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Sporty A3


The Sportback is the first of the A3 range with Audi's single-frame grille and the first with a 2.0-litre turbo under the bonnet.

It comes in both four and six-cylinder engines, front-wheel or quattro (permanent four-wheel-drive) and either a six-speed manual, six-speed tiptronic or Audi's Direct Shift Gearbox (DSG). It shares the drivetrain, suspension and wheelbase with the 3-door A3 but is 68mm longer and the wheelbase has been extended by 83mm.

The Sportback's new face, aggressive V design bonnet, different headlights and roof-line spoiler distinguish it from its cousin.

From the front, the Sportback appears to be ready to pounce. Its high doors, low-profile windows, small third windows and coupe-like rear end give it a more sporty look.The Sportback has crisp and clear lines, which almost make it look like it has been shrink-wrapped from the side.

The boot space increases to 370L, 20L more than the three-door and grows to 1120L when the back seats are folded.

The 1.6-litre Attraction tiptronic starts the Sportback range at $36,800 with 75kW of power and 148Nm of torque. The 2.0-litre FSI is the only model that comes in manual ($40,850) and is also available in tiptronic ($43,300). It develops 110kW of power and 200Nm of torque.

The new addition to the A3 range is the $49,950 2.0-litre TFSI, a turbocharged version of the FSI engine which is mated to the DSG box and produces 147kW of power and 280Nm of torque that is spread from 1800rpm to 5000rpm.

The $47,650 2.0-litre TDI is Audi's diesel powerplant of the range which has 103kW of power and 320Nm of torque and is also mated to the DSG gearbox.

The range is topped by the all-wheel-drive 3.2-litre V6 with DSG gearbox which has a not too shabby 184kW of power and 320Nm of torque, but comes with a hefty tag of $73,990.

All Sportbacks sit on 17-inch wheels and come with ESP, front seats with head restraints, front and side driver and passenger airbags, and a sideguard head airbag system.

The 3.2-litre adds Xenon headlights and rain and light sensors.

The Sportback comes in 15 exterior and three interior colours. The option list is, however, long and expensive. Extras include: sports suspension, roof rails ($650), Xenon headlights ($1900), light and rain sensor ($650), open sky roof system ($2950), burr walnut trim ($950), sun blinds ($350), electric front seats ($2100), BOSE sound system and Navigation.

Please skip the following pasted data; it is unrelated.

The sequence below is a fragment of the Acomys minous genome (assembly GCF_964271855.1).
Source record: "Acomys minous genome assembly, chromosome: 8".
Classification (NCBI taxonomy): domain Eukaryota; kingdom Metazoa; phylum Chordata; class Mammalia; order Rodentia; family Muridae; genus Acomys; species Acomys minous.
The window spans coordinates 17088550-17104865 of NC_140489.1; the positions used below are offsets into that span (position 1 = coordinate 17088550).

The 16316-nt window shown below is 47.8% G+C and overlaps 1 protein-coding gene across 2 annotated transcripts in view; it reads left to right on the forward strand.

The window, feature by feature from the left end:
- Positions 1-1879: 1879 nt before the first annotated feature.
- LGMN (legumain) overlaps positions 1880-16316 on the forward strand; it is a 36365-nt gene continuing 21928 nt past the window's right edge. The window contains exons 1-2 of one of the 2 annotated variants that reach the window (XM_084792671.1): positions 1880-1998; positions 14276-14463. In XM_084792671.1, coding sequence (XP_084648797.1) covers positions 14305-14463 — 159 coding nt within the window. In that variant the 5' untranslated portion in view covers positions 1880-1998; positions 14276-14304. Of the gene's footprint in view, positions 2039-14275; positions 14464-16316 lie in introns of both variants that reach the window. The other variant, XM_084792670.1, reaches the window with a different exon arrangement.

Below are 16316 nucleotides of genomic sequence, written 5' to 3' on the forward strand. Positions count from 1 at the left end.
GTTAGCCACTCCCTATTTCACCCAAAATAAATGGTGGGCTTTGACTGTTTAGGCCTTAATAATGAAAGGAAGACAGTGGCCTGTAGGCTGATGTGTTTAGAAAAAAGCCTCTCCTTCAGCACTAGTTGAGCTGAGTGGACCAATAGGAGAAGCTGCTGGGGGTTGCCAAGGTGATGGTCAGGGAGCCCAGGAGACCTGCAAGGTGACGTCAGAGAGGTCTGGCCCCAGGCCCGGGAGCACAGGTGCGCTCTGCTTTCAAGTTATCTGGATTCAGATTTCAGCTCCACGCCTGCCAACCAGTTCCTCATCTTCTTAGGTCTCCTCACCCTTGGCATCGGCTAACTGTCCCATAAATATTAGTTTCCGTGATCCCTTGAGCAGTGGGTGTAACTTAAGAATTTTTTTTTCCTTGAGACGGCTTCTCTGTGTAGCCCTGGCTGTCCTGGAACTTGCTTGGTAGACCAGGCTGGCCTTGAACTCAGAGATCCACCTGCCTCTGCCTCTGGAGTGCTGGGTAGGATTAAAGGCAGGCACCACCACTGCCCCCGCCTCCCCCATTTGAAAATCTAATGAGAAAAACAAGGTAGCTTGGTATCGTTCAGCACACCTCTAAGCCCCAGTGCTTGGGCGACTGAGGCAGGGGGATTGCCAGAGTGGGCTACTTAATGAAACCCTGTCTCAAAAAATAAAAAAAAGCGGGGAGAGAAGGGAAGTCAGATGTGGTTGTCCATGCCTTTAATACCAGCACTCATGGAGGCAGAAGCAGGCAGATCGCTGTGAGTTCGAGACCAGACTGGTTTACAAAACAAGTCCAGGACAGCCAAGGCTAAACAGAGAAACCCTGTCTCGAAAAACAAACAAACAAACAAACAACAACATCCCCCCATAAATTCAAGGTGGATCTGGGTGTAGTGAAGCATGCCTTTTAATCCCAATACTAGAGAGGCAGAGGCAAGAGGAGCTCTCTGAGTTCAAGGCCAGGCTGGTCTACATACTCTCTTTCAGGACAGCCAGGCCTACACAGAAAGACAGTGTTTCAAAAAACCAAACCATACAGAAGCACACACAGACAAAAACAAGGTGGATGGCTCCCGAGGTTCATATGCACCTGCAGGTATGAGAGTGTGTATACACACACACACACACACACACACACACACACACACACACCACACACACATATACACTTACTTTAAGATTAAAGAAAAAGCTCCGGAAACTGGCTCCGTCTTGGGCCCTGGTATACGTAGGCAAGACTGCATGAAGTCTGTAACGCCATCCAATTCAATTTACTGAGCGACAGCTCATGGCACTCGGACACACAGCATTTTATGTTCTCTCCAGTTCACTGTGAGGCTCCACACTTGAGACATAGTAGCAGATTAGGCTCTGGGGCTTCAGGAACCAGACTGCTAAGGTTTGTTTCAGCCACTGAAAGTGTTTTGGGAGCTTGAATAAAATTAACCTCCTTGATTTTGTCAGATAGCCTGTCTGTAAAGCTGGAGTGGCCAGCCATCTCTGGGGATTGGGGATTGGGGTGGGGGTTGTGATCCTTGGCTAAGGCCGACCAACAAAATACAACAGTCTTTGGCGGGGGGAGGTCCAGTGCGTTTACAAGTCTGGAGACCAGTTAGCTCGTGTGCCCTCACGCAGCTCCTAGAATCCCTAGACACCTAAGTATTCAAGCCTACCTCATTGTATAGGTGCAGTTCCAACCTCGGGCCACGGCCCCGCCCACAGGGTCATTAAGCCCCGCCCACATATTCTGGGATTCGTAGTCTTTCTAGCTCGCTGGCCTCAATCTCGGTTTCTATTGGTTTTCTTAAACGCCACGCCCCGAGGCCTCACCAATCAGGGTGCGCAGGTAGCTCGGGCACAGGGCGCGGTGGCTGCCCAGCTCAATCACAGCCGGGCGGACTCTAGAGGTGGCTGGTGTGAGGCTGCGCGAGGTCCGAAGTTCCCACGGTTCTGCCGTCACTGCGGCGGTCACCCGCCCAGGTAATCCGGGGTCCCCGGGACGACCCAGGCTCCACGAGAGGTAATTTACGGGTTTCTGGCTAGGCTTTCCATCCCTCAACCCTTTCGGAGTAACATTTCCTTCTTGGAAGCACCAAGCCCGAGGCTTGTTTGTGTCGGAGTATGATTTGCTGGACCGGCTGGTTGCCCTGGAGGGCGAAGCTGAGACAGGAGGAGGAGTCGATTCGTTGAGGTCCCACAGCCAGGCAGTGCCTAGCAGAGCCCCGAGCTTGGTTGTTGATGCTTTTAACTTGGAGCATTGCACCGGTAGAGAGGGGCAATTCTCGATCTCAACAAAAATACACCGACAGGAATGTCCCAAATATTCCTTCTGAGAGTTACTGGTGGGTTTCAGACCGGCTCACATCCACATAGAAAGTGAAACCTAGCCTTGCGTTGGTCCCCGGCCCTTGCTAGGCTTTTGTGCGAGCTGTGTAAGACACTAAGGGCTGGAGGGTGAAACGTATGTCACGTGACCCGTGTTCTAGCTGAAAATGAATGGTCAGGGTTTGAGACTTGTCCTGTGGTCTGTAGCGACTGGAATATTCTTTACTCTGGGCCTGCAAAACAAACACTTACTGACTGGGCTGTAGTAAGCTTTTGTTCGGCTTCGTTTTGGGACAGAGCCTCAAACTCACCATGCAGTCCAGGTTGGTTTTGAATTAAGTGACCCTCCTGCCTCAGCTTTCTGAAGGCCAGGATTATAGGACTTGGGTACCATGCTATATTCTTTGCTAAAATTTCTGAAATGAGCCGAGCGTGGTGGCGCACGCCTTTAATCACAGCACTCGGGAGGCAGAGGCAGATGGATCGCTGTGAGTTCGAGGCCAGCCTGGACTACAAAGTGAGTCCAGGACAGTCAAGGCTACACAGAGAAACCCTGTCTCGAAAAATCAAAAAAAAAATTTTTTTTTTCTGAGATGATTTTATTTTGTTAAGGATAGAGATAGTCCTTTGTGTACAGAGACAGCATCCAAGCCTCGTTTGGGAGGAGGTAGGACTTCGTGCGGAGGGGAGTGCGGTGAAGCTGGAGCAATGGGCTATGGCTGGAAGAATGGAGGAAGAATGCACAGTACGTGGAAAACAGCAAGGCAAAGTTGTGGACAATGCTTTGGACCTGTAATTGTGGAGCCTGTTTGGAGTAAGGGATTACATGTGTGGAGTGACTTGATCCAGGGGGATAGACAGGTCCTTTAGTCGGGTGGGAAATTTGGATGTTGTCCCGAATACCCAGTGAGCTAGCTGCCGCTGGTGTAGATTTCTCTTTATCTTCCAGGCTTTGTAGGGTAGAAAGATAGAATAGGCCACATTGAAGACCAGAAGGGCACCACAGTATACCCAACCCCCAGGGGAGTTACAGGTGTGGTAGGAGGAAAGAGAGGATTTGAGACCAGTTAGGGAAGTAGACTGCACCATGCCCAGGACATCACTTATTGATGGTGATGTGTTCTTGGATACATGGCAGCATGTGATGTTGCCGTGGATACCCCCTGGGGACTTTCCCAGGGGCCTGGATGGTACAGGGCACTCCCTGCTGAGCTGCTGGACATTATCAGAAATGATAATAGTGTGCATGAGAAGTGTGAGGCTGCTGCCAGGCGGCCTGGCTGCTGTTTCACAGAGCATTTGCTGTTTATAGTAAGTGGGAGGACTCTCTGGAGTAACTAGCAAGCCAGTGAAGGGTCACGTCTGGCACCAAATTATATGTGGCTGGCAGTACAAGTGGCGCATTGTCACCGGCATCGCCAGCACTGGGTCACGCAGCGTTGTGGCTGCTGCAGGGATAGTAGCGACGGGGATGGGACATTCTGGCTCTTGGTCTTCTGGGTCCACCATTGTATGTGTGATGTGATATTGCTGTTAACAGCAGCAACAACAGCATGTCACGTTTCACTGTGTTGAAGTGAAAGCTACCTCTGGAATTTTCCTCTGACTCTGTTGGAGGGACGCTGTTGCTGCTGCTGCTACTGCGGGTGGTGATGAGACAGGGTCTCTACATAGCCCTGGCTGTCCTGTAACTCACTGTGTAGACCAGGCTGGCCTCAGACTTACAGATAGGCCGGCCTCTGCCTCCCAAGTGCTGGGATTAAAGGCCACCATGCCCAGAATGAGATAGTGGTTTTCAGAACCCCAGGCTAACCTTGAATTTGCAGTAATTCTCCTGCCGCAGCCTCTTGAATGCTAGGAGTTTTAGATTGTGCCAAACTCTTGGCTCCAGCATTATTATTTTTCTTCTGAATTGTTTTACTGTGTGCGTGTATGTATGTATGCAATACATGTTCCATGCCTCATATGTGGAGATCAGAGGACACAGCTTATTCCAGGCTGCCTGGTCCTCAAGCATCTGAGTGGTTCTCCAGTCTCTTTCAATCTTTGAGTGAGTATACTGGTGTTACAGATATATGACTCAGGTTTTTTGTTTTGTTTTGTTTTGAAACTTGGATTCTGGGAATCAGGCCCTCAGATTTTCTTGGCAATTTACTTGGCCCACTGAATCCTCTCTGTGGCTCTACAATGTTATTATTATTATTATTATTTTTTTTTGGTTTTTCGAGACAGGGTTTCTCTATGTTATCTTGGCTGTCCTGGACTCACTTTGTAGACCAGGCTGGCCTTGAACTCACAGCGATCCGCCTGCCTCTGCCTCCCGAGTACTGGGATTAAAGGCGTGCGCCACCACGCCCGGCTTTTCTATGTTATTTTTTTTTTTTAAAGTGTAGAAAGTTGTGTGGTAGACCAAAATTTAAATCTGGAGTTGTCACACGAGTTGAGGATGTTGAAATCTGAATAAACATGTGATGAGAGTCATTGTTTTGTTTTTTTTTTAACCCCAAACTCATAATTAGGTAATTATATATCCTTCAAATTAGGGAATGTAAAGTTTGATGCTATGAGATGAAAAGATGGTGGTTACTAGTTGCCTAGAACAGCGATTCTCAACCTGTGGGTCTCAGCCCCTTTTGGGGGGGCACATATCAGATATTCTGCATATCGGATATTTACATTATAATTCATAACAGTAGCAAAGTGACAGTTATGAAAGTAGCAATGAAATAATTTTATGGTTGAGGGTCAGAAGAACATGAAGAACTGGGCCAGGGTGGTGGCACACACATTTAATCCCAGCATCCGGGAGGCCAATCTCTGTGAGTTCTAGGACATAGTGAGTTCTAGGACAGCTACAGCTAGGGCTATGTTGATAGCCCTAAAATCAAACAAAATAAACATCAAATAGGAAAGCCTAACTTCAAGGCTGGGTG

Aimed at outdoor-loving customers, the Sportback is expected to appeal to the 25-39 year age group and Audi expects 60 per cent of buyers will be male. With this group in mind, Audi has announced swimming star Ian Thorpe will be the face of the new car.

"To have Ian align himself with our brand and this sporty vehicle is of great benefit," says Audi Australia boss Joerg Hofmann.

The Sportback will be available from the end of the month.

FIRST DRIVE

On the road, Audi's new A3 Sportback models are smooth and quiet. The 1.6-litre lacks the punch of its bigger-engined siblings. It required feathering of the throttle to stay up to speed, even on the open road.

But the lack of sports suspension meant it gave a more comfortable ride. The models with sports suspension felt a little bouncy at times, but the difference was seen at high speed, where they felt more sure-footed.

The pick of the 2.0-litre models is the manual. Despite the only difference being the box, the manual felt more engaging.

With no turbo models in the country yet, we were not treated to sampling that engine.

Having just stepped out of Audi's TT, with the 3.2L V6 stonker under the bonnet, it was refreshing to see that despite the extra kilos, the A3 Sportback, with the same engine and quattro all-wheel-drive, had similar get up and go and did not lose too much in handling.

The 3.2 seems to be the only model with DSG that lets the driver down shift at high speed, the smaller engined models refusing to budge.

With lightening fast gear changes, the option to use paddles in automatic, sports and sequential manual the DSG box is extremely clever and a great option for those who want to be able to drive both auto and manual.

Having not driven Audi's diesel variant for some time, I was once gain pleasantly surprised at the punch this little engine puts out. With miserly fuel economy and heaps of torque the diesel is also a favourite.

Inside, the Sportback has a fair amount of rear leg room, with an average person sitting in front, and a reasonable amount of head room despite the sloping roof-line. The boot is also quite large.

The material quality is high, even in the base 1.6-litre and there is a fair amount of storage. It was, however, a little puzzling why a car that is pitched at energetic, outgoing types only has the facility to hold one drink bottle in the centre console area. The new Sportback provides customers with a mountain of choice for engines, gearboxes and even colours.

But, starting at $12,000 more than a new five-door VW Golf, a car with which it shares a lot, will force buyers to make the choice between brand or value for money.

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